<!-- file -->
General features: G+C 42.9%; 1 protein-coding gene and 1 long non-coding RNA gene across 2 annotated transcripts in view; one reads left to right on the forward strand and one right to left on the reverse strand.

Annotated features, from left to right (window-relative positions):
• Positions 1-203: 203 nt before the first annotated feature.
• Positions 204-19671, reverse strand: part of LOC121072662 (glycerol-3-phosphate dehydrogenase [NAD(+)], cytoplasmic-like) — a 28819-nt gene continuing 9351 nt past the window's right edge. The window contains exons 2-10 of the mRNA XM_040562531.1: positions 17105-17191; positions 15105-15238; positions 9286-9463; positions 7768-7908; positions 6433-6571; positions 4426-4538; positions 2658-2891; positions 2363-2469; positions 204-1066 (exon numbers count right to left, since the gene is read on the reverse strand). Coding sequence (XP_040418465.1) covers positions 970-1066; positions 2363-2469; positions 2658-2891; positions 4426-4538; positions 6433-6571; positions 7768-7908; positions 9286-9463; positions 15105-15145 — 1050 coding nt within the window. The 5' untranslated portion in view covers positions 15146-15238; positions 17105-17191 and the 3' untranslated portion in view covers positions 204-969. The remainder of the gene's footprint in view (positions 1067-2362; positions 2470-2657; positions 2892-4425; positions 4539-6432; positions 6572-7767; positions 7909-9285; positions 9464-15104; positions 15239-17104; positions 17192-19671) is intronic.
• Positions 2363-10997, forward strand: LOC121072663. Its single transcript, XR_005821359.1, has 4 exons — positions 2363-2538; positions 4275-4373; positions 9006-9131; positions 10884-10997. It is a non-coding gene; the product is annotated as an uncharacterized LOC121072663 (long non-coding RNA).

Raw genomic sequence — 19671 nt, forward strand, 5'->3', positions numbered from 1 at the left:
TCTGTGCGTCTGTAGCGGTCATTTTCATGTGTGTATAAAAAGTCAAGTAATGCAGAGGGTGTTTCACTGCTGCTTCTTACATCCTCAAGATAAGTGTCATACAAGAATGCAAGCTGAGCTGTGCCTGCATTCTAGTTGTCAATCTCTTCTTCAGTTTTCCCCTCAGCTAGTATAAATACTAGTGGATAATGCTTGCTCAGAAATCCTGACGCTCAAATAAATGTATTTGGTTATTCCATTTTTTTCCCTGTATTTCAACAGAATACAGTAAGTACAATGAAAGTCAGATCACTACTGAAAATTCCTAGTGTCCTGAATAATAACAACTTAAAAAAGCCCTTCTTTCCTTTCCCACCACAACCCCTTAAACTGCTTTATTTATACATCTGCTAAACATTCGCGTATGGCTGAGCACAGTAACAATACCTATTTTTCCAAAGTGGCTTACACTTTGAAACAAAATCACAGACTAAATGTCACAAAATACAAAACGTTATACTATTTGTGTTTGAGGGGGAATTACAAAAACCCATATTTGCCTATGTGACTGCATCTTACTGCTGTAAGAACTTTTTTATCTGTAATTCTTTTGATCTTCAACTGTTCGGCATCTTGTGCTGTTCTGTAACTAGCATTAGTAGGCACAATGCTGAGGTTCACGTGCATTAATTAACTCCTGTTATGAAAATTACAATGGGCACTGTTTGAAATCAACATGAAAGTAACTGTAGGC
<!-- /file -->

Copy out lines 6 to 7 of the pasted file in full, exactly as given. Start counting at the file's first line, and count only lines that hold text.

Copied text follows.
Raw genomic sequence — 19671 nt, forward strand, 5'->3', positions numbered from 1 at the left:
TCTGTGCGTCTGTAGCGGTCATTTTCATGTGTGTATAAAAAGTCAAGTAATGCAGAGGGTGTTTCACTGCTGCTTCTTACATCCTCAAGATAAGTGTCATACAAGAATGCAAGCTGAGCTGTGCCTGCATTCTAGTTGTCAATCTCTTCTTCAGTTTTCCCCTCAGCTAGTATAAATACTAGTGGATAATGCTTGCTCAGAAATCCTGACGCTCAAATAAATGTATTTGGTTATTCCATTTTTTTCCCTGTATTTCAACAGAATACAGTAAGTACAATGAAAGTCAGATCACTACTGAAAATTCCTAGTGTCCTGAATAATAACAACTTAAAAAAGCCCTTCTTTCCTTTCCCACCACAACCCCTTAAACTGCTTTATTTATACATCTGCTAAACATTCGCGTATGGCTGAGCACAGTAACAATACCTATTTTTCCAAAGTGGCTTACACTTTGAAACAAAATCACAGACTAAATGTCACAAAATACAAAACGTTATACTATTTGTGTTTGAGGGGGAATTACAAAAACCCATATTTGCCTATGTGACTGCATCTTACTGCTGTAAGAACTTTTTTATCTGTAATTCTTTTGATCTTCAACTGTTCGGCATCTTGTGCTGTTCTGTAACTAGCATTAGTAGGCACAATGCTGAGGTTCACGTGCATTAATTAACTCCTGTTATGAAAATTACAATGGGCACTGTTTGAAATCAACATGAAAGTAACTGTAGGC